How to make an ice pack with common household items

Forget buying ice packs. Instead, you can make several with ingredients you already have around your house for less than $1 each.

diy-ice-pack-2.jpg
Taylor Martin/CNET

It's always a great idea to keep an ice pack in your freezer for bumps, bruises, aches and pains.

If you don't have any on hand, however, you can easily make one out of things you probably already have, and it will only take about one minute to put together.

Learn how to make your own ice packs at home.

What you will need

The materials for a DIY ice gel pack are very common household items. You will need:

  • Two zip-top bags per ice pack
  • Isopropyl alcohol
  • Water

If you don't have isopropyl alcohol, you can use dish soap instead.

How to make your own ice pack

Begin by ensuring the zip-top bags you have are both strong and watertight. For this use, it's probably best to stick to higher-quality zip bags instead of the cheapest ones you can find, solely for the durability. In my personal experience, the zip-top bags from IKEA work exceptionally well.

Add one cup of isopropyl alcohol to the zip-top bag. Next, add approximately three cups of water to the bag. To make the gel a bit more viscous, only use two cups of water.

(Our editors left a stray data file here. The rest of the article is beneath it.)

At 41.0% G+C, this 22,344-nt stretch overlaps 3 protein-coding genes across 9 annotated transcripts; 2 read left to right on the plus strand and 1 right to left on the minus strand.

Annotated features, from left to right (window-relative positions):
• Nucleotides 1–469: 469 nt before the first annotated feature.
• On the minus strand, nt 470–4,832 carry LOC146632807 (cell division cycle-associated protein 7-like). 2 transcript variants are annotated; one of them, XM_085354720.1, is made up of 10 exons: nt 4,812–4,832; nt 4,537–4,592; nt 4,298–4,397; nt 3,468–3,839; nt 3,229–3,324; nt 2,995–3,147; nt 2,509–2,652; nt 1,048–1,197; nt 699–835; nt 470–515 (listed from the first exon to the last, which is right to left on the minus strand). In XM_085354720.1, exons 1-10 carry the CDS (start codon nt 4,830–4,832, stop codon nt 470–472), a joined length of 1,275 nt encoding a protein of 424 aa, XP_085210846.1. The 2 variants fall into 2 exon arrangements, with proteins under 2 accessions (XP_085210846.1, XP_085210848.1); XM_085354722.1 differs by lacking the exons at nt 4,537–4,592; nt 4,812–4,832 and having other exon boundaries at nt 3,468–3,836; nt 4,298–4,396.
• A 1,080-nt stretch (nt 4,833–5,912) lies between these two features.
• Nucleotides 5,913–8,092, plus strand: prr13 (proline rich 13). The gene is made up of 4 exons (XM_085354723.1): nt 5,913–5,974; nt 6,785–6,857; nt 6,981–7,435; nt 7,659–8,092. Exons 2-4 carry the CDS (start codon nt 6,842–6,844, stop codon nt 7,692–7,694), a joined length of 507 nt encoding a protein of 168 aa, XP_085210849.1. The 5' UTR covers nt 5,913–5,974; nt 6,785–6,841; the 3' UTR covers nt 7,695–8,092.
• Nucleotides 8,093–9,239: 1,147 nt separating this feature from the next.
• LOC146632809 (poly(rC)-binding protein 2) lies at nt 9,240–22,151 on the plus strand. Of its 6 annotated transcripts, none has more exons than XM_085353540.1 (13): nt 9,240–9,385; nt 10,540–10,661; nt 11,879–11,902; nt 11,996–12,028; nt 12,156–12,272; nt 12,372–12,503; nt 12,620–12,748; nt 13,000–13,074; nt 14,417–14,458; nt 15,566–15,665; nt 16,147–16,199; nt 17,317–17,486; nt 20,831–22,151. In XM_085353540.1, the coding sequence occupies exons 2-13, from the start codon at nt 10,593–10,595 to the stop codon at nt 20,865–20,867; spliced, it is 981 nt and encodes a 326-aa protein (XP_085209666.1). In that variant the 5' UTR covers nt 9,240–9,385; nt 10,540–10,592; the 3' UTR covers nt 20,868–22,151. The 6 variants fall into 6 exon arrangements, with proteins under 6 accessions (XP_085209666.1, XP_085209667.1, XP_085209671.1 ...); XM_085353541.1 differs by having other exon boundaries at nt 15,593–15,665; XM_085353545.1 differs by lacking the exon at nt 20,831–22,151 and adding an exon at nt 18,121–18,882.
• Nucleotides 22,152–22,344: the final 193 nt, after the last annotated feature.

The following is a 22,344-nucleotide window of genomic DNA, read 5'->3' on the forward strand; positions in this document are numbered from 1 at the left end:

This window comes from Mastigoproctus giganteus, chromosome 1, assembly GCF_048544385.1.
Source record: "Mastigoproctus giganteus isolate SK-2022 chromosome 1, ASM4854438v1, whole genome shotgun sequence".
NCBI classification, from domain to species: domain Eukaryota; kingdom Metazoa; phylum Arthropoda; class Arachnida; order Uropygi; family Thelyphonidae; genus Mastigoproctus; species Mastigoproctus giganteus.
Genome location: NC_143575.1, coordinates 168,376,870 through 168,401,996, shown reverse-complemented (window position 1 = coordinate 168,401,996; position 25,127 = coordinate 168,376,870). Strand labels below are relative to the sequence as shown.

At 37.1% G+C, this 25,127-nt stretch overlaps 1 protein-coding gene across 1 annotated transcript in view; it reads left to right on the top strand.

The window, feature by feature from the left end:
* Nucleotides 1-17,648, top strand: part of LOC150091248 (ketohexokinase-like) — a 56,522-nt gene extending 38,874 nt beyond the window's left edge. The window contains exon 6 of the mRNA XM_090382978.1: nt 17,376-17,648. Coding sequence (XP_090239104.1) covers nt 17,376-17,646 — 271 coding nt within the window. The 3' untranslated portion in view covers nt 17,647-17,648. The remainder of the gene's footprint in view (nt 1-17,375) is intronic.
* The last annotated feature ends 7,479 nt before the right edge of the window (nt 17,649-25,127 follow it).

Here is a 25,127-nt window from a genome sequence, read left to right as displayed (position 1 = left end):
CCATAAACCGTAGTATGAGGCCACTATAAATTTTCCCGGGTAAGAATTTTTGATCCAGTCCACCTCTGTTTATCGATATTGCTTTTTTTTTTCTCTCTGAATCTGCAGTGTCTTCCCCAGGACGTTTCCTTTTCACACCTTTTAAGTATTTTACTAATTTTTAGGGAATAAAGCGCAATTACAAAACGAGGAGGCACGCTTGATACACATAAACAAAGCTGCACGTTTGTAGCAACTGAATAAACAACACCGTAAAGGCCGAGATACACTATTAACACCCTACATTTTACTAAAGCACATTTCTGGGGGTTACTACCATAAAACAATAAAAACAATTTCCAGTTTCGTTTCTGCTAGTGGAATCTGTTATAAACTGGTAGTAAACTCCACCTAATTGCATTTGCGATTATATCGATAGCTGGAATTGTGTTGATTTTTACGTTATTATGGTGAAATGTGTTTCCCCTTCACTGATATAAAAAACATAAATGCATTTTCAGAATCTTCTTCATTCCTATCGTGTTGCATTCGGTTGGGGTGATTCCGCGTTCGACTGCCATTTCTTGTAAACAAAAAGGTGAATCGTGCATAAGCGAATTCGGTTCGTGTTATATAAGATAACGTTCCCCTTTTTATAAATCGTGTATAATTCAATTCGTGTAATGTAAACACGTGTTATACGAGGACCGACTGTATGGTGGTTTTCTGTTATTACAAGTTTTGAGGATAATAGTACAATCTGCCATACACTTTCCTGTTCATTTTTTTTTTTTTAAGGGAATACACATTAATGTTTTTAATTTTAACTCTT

Next, remove as much air as possible from the zip-top bag, close the seal and slip it inside the second zip-top bag. Once again, remove all the air from the bag and press the seal shut.

diy-ice-pack-1.jpg
Taylor Martin/CNET

Place the bag inside the freezer for several hours. Since isopropyl alcohol has a much lower freezing point than water, when chilled, the solution will create a slushy mix that will easily wrap around limbs or conform to your body. Once it has warmed up, toss it back into the freezer.

Due to the fragile nature of zip-top bags, these ice packs won't last forever. That said, they cost less than $1 each to make, so you can make several for less than the price of a store bought ice pack. Also, if it ever starts to leak, you know exactly what is getting on your clothes, skin or furniture -- water and rubbing alcohol.

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